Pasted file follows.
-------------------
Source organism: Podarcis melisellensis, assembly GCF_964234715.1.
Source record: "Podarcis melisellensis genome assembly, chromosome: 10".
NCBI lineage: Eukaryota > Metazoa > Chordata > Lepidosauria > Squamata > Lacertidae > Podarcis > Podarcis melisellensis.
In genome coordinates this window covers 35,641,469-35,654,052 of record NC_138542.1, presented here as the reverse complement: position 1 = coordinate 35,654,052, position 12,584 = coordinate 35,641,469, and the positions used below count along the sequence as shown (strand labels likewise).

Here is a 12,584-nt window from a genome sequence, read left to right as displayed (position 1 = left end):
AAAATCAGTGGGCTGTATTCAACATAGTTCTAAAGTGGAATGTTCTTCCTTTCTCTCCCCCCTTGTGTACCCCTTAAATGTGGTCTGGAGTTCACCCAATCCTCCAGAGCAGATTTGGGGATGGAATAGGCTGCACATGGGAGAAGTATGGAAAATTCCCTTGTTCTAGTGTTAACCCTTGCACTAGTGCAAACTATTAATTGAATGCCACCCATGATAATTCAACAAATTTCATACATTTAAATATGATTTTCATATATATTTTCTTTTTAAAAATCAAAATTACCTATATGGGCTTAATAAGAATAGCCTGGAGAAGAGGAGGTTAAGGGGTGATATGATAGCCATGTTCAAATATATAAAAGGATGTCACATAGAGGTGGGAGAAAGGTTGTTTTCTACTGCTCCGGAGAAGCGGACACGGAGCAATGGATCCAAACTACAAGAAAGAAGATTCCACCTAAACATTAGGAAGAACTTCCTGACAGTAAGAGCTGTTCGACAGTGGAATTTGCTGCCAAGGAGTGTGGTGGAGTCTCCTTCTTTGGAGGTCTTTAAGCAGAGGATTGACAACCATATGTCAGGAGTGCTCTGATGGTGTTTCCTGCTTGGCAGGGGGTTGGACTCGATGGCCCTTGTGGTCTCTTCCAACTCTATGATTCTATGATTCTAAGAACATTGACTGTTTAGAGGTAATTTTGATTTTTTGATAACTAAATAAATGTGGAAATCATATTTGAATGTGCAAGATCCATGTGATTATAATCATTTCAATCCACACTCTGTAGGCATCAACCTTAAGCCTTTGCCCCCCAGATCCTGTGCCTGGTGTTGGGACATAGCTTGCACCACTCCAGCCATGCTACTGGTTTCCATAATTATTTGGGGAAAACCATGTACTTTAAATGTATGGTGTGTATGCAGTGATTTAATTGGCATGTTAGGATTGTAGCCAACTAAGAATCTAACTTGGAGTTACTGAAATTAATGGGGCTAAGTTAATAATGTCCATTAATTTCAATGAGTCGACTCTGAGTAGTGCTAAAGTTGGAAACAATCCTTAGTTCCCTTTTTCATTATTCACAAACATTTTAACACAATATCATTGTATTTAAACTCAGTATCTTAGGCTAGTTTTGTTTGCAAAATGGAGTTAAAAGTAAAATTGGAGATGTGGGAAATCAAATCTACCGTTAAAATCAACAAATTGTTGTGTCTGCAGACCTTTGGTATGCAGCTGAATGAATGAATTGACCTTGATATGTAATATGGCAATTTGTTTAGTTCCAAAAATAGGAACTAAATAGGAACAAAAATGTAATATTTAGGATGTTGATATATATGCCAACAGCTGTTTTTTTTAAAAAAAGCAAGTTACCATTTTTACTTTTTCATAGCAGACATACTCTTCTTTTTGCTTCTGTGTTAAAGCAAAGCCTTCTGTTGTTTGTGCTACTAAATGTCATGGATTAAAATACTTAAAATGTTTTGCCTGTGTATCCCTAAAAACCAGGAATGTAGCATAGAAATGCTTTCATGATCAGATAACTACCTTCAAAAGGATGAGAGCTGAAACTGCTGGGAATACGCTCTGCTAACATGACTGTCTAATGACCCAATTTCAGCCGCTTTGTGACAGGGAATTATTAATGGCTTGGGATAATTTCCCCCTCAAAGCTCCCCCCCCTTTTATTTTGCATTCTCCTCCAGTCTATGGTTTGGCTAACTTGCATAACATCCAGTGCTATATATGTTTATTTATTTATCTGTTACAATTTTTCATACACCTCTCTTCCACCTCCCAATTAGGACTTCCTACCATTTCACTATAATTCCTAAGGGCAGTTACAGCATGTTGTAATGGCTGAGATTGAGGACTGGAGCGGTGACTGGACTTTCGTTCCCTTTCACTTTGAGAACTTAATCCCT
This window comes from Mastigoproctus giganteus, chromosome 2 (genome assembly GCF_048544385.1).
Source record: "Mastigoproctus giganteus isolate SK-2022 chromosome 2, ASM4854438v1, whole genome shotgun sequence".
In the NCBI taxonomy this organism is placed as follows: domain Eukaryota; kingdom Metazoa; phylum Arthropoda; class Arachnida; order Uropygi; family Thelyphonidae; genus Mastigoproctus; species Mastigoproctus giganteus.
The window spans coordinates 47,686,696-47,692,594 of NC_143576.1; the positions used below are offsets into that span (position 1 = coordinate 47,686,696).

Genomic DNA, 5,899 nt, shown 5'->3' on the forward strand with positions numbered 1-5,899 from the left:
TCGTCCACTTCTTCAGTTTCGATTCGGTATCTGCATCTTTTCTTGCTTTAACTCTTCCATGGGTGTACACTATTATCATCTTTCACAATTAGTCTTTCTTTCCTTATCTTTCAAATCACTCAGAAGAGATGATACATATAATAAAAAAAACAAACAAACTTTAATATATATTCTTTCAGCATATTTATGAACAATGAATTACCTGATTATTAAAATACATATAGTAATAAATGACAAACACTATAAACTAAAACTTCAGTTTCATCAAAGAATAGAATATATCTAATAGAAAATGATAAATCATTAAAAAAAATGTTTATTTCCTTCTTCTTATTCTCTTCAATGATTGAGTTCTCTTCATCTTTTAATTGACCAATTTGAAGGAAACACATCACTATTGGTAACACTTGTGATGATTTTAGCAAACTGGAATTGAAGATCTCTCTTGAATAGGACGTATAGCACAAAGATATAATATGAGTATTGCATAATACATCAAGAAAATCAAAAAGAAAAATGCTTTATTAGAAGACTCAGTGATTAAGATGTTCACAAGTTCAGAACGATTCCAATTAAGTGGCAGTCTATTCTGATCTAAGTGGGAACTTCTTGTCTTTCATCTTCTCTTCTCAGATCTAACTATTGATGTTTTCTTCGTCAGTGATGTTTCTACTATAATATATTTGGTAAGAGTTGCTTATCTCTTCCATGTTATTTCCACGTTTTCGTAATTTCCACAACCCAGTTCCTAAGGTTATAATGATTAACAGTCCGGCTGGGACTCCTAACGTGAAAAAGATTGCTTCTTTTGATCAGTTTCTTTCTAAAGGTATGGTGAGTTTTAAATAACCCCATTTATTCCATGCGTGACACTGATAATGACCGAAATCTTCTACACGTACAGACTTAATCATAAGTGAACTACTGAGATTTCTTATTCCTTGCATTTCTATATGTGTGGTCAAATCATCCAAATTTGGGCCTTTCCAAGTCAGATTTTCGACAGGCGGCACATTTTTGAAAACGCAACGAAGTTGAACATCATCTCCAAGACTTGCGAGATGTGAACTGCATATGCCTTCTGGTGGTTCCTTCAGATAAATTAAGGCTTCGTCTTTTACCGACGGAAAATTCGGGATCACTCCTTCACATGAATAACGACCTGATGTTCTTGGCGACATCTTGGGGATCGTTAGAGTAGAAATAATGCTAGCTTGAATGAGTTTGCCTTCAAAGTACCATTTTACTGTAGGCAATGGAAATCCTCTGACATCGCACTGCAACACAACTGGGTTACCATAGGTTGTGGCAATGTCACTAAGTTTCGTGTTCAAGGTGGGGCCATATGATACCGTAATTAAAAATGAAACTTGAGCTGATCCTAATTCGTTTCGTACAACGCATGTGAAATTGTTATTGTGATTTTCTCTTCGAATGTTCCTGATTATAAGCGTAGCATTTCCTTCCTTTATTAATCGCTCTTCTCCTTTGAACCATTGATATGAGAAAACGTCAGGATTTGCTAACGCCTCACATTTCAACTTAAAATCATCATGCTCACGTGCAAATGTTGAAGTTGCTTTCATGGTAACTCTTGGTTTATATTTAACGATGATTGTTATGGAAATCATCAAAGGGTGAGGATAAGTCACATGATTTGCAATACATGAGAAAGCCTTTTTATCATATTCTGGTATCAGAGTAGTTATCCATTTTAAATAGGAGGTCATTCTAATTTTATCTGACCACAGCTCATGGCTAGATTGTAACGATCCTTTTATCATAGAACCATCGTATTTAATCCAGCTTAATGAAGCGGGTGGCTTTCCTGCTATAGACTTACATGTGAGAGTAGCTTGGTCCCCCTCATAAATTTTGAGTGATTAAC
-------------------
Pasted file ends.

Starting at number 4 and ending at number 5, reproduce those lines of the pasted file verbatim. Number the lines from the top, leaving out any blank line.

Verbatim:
In genome coordinates this window covers 35,641,469-35,654,052 of record NC_138542.1, presented here as the reverse complement: position 1 = coordinate 35,654,052, position 12,584 = coordinate 35,641,469, and the positions used below count along the sequence as shown (strand labels likewise).

Here is a 12,584-nt window from a genome sequence, read left to right as displayed (position 1 = left end):